The Baton took a ride in a vintage car at the Black Country Living Museum ©Getty Images

It was a day for local community pride as the Queen's Baton reached Sandwell, where the new aquatics venue is set to be a jewel in the crown of the 2022 Commonwealth Games.

The Baton arrived for its overnight stop at Sandwell Valley Country Park, brought onto the stage by Kiran Sahota, nominated for her work with South Asian communities in the borough, in front of a large crowd which has gathered.

"It was an amazing experience to carry it," she told insidethegames.

"I am just so happy that it is now here in Birmingham after all this time."

For visually impaired Batonbearer Dave Heeley, who carried the Baton through the streets of Sandwell, the run brought back memories of when he had carried the Olympic Torch in 2012.

"To be carrying the Baton through West Bromwich, it doesn't get any better," Heeley, a fan of West Bromwich Albion, told insidethegames.

Heeley, known locally as "Blind Dave", was named a freeman of the Borough for his charity fundraising, and became the first blind runner to run seven marathons in seven days across seven continents.

Dave Heeley carried the Baton with guide dog Peter in Sandwell ©ITG
Dave Heeley carried the Baton with guide dog Peter in Sandwell ©ITG

He was accompanied by his new guide dog, a golden retriever called Peter.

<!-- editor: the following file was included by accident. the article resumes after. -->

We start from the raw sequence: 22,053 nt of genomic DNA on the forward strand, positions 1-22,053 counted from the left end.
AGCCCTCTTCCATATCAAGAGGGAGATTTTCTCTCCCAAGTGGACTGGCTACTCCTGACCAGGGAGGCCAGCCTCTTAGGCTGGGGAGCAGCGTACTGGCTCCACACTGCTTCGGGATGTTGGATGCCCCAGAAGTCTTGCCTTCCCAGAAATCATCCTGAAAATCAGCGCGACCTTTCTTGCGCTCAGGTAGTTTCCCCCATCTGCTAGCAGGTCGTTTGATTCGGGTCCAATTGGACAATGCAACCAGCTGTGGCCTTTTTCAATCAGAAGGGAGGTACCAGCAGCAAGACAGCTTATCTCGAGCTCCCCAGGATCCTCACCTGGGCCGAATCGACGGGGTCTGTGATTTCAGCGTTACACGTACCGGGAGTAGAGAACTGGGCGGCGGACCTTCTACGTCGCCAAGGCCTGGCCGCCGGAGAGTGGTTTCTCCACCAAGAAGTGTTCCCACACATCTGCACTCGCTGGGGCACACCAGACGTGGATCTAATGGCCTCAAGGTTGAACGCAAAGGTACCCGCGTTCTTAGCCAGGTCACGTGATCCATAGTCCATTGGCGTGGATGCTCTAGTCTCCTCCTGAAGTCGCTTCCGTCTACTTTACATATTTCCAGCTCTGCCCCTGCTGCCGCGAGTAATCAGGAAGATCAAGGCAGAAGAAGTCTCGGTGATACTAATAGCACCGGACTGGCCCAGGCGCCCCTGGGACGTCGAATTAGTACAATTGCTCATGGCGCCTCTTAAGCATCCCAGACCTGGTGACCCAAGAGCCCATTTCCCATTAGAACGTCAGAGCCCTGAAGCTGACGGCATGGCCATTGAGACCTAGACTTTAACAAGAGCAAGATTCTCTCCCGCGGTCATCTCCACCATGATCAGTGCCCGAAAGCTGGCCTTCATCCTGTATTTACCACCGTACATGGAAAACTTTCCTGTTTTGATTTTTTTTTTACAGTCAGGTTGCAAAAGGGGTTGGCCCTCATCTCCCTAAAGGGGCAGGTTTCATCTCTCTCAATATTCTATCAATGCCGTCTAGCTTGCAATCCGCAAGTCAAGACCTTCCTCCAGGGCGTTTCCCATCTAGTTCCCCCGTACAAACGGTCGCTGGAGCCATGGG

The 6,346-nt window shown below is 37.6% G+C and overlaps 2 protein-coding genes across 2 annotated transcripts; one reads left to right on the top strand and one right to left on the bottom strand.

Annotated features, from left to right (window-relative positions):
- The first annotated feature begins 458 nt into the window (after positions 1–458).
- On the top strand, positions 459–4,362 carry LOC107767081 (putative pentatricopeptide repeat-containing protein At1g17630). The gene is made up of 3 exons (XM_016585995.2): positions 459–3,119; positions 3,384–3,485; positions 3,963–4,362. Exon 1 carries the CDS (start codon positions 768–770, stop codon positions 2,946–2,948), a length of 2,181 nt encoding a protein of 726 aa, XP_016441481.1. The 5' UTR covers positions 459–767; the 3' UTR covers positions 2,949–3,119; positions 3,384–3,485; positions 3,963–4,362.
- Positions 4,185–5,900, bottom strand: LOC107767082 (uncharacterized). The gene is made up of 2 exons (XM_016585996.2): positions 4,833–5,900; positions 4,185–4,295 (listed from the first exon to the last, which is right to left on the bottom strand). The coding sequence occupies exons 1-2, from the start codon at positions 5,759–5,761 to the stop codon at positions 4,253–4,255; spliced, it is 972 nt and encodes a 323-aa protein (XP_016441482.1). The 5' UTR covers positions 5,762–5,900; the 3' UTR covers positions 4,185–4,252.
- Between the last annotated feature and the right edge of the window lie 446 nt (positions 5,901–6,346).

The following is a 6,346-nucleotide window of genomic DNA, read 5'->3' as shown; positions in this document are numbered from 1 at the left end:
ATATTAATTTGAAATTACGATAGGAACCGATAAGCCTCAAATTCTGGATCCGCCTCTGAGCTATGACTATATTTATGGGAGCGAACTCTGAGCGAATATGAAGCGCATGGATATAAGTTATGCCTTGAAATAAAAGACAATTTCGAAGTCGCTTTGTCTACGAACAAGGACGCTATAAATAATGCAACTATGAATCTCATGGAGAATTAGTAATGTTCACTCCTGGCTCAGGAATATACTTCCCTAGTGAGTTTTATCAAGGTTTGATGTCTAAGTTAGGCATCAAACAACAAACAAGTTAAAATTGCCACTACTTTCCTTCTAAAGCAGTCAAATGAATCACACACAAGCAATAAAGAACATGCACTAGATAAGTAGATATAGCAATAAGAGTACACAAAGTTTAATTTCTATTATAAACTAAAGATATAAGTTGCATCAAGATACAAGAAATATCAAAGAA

"The family was all here with me so he knew people and he was quite chilled," Heeley explained.

Norma Hyde, the chair of Special Olympics Sandwell, had carried the Baton in Cradley Heath.

"This will raise visibility of the Special Olympics," Hyde told insidethegames.

"People now know what we are about, and this will be part of the legacy of the Games."

Earlier, the Baton had visited Dudley, where sergeant Adam Sefton carried the Baton to the town hall.

A recruiter with the Royal Yeomanry, he had also campaigned to promote mental health among army reservists.

The Baton also travelled by canal boat where it was carried by Kevin Dillon, who had been one of the original "Hometown Heroes" who escorted the Baton to Buckingham Palace at the start of the Relay last October.

At Wolverhampton's East Park, it arrived by parachute.

Anita Lonsbrough, the Rome 1960 Olympic women's 200 metres breaststroke champion and a winner of five gold medals at the Commonwealth Games, received it from her husband Hugh Porter, a renowned cyclist who won Commonwealth Games pursuit gold at Kingston 1966.

It was also carried by a former England striker who became a folk hero with Wolverhampton Wanderers, Steve Bull.

In this of all years, it seemed appropriate that Bull should be chosen to carry the Baton.

In Halesowen, it was the turn of cyclist Helen Scott for a second successive Relay.

Scott has been a pilot for Aileen McGlynn, Alison Patrick and Sophie Thornhill with whom she won Paralympic gold in 2016 and four Commonwealth Games gold medals.

"It’s amazing, carrying the Baton was great, it was much heavier than I thought it was going to be, to carry a piece of history was so special," Scott said.

At the Black Country Living Museum, retired firefighter Andrew Cashmore took the Baton for a ride in a horse-drawn carriage and a vintage car.

The Baton has also travelled on the Severn Valley Railway as it made its way through Kidderminster.